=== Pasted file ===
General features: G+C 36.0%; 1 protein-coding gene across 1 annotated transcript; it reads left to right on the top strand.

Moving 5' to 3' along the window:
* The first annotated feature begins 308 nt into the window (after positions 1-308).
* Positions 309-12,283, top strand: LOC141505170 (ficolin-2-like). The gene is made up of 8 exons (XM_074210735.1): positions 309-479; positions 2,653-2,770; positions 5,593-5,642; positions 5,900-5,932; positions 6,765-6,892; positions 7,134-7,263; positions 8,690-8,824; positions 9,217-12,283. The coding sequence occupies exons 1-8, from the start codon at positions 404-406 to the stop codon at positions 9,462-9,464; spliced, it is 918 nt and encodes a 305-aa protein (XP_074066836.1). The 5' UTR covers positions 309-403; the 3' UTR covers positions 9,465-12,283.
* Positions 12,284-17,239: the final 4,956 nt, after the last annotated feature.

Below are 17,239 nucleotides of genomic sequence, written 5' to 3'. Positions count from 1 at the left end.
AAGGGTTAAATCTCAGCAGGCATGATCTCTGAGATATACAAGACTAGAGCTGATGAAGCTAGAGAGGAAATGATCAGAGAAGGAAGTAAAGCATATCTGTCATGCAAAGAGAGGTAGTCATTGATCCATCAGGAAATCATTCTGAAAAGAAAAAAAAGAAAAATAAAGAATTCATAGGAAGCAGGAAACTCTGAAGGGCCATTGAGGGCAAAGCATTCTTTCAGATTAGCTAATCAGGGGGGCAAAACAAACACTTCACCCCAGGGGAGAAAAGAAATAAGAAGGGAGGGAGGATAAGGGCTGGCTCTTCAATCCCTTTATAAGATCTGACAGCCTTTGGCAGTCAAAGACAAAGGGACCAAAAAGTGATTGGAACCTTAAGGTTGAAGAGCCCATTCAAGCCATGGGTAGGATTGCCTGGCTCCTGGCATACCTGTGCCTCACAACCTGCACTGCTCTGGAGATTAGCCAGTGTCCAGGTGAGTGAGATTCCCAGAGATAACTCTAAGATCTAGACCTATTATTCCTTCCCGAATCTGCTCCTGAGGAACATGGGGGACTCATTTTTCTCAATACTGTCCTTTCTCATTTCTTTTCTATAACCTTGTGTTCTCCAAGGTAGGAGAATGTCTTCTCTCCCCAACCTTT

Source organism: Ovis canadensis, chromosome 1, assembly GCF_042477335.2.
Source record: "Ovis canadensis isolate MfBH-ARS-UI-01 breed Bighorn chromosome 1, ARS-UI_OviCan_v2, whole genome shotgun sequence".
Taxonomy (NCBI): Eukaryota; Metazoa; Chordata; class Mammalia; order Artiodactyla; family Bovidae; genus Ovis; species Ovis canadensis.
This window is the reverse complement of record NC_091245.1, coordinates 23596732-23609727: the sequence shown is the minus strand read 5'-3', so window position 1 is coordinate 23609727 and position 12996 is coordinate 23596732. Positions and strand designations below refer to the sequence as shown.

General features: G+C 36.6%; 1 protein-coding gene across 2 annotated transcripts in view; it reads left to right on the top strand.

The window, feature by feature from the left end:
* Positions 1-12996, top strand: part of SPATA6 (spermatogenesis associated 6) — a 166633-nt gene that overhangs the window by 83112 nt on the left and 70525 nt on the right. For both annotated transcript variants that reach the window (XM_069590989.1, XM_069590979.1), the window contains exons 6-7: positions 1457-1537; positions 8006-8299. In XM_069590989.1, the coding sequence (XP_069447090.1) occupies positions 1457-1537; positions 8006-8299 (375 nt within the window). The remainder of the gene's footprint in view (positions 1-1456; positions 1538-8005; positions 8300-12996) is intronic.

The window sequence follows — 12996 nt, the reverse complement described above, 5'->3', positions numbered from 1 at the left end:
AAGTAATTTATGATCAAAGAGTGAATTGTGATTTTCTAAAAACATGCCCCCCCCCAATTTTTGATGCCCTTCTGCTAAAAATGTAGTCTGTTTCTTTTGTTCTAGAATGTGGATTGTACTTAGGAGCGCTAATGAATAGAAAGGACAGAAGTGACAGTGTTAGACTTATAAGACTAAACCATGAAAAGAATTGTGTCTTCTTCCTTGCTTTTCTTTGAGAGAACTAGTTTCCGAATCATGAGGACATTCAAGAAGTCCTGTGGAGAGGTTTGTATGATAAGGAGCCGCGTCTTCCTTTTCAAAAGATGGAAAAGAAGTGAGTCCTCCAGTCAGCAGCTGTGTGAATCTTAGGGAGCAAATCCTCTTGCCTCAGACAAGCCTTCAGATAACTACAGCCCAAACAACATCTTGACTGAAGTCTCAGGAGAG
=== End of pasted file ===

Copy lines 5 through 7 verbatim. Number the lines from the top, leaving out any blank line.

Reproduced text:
* Positions 12,284-17,239: the final 4,956 nt, after the last annotated feature.

Below are 17,239 nucleotides of genomic sequence, written 5' to 3'. Positions count from 1 at the left end.
AAGGGTTAAATCTCAGCAGGCATGATCTCTGAGATATACAAGACTAGAGCTGATGAAGCTAGAGAGGAAATGATCAGAGAAGGAAGTAAAGCATATCTGTCATGCAAAGAGAGGTAGTCATTGATCCATCAGGAAATCATTCTGAAAAGAAAAAAAAGAAAAATAAAGAATTCATAGGAAGCAGGAAACTCTGAAGGGCCATTGAGGGCAAAGCATTCTTTCAGATTAGCTAATCAGGGGGGCAAAACAAACACTTCACCCCAGGGGAGAAAAGAAATAAGAAGGGAGGGAGGATAAGGGCTGGCTCTTCAATCCCTTTATAAGATCTGACAGCCTTTGGCAGTCAAAGACAAAGGGACCAAAAAGTGATTGGAACCTTAAGGTTGAAGAGCCCATTCAAGCCATGGGTAGGATTGCCTGGCTCCTGGCATACCTGTGCCTCACAACCTGCACTGCTCTGGAGATTAGCCAGTGTCCAGGTGAGTGAGATTCCCAGAGATAACTCTAAGATCTAGACCTATTATTCCTTCCCGAATCTGCTCCTGAGGAACATGGGGGACTCATTTTTCTCAATACTGTCCTTTCTCATTTCTTTTCTATAACCTTGTGTTCTCCAAGGTAGGAGAATGTCTTCTCTCCCCAACCTTT